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Paul Foster Johnson: If experimental poetry were a Prince song it would be this one. This ballad has no verse and no chorus, but uses a meandering vocal line to tell the fragmented story of an affair with a witty waitress called “Dorothy Parker.” The vocals and the drums propel the track forward and push the watery keyboards and synth bass into the background. It’s a pared-down sound for a song about nerds flirting awkwardly. Dorothy makes fun of Prince for ordering fruit cocktail, insists on taking communal baths with their pants on, and sings along with Joni Mitchell on the radio. For his part, Prince thinks of his encounter with Dorothy as an escape from his purple rainy baggage, and learns to self-sooth by re-enacting the bathing-with-pants-on scene until “all the fighting stopped.” Their quirky romance is embalmed in the coolness of Prince’s minimal funk.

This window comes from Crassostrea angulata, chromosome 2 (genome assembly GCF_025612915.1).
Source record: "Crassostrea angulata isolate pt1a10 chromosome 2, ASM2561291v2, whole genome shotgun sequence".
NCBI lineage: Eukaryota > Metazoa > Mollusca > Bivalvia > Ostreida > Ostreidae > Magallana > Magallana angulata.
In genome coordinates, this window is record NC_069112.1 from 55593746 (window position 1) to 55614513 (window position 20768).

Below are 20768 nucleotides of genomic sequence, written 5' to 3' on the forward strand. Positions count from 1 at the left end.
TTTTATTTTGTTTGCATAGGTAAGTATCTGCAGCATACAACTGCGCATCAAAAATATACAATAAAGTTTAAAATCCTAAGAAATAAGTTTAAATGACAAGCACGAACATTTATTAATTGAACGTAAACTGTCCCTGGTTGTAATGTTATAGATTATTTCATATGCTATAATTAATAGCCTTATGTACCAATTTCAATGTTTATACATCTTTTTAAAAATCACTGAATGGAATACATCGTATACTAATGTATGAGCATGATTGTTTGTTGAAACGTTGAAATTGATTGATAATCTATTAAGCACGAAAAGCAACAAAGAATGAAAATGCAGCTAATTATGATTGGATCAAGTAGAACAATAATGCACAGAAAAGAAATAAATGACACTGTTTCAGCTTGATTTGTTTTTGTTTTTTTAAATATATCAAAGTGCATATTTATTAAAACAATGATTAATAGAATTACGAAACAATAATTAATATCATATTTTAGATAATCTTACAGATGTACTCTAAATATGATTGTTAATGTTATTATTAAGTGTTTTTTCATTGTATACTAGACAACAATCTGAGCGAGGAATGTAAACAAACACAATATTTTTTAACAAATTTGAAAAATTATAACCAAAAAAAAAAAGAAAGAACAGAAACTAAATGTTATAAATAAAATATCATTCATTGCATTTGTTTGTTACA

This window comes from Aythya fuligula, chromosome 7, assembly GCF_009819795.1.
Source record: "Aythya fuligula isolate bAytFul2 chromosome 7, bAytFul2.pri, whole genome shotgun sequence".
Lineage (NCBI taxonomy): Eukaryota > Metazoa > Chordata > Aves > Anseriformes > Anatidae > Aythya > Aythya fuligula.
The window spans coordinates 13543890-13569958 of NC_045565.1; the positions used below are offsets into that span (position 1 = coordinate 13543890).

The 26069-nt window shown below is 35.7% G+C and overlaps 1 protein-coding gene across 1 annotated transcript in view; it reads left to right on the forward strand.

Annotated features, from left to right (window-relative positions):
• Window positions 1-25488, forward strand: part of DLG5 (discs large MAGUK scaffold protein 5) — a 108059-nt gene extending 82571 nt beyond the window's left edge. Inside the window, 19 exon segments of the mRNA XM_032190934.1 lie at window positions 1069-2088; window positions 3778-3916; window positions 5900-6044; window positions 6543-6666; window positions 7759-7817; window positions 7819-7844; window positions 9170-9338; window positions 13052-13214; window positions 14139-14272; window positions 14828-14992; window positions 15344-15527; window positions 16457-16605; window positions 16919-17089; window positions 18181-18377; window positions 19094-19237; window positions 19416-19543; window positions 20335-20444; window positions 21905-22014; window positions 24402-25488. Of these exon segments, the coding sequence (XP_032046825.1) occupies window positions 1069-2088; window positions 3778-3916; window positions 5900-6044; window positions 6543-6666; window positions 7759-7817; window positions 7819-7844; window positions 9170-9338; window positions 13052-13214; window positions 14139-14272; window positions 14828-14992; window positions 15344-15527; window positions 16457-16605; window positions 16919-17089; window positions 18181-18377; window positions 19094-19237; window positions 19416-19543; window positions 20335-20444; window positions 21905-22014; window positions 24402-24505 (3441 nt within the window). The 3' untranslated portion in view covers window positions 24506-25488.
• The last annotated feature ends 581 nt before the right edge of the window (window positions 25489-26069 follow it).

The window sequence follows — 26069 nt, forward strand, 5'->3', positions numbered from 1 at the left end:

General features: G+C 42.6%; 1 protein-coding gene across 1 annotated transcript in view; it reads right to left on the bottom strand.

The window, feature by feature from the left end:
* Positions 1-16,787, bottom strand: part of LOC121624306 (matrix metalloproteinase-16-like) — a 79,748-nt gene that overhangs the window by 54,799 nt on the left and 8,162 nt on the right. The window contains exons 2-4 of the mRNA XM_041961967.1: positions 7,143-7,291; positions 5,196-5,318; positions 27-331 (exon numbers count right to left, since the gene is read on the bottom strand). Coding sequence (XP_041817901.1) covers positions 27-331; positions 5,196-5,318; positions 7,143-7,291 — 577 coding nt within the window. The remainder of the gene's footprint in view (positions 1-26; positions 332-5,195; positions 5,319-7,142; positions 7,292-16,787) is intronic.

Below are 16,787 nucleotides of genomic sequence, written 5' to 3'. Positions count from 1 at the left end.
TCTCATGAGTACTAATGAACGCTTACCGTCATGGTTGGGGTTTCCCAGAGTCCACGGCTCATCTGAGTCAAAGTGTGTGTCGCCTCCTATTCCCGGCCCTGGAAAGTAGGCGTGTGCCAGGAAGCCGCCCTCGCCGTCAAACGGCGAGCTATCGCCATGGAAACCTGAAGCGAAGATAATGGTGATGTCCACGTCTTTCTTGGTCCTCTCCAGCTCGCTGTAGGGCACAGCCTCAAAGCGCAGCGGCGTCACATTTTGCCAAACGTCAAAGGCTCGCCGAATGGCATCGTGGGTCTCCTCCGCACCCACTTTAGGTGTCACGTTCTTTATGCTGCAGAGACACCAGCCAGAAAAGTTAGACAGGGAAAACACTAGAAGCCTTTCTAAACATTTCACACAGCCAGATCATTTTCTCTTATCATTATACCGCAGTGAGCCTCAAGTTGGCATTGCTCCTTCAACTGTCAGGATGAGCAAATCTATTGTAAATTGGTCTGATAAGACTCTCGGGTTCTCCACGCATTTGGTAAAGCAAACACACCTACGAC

For here we see a designer for whom Surrealism, the fantastic and the ludic are never far away … and for whom the letterform is just one vital element (or set of elements) and not necessarily always the most important, in a field of communicative resources that includes every kind of made, found or photographic pictorial device.
An appreciation of the work of influential French book designer Pierre Faucheux.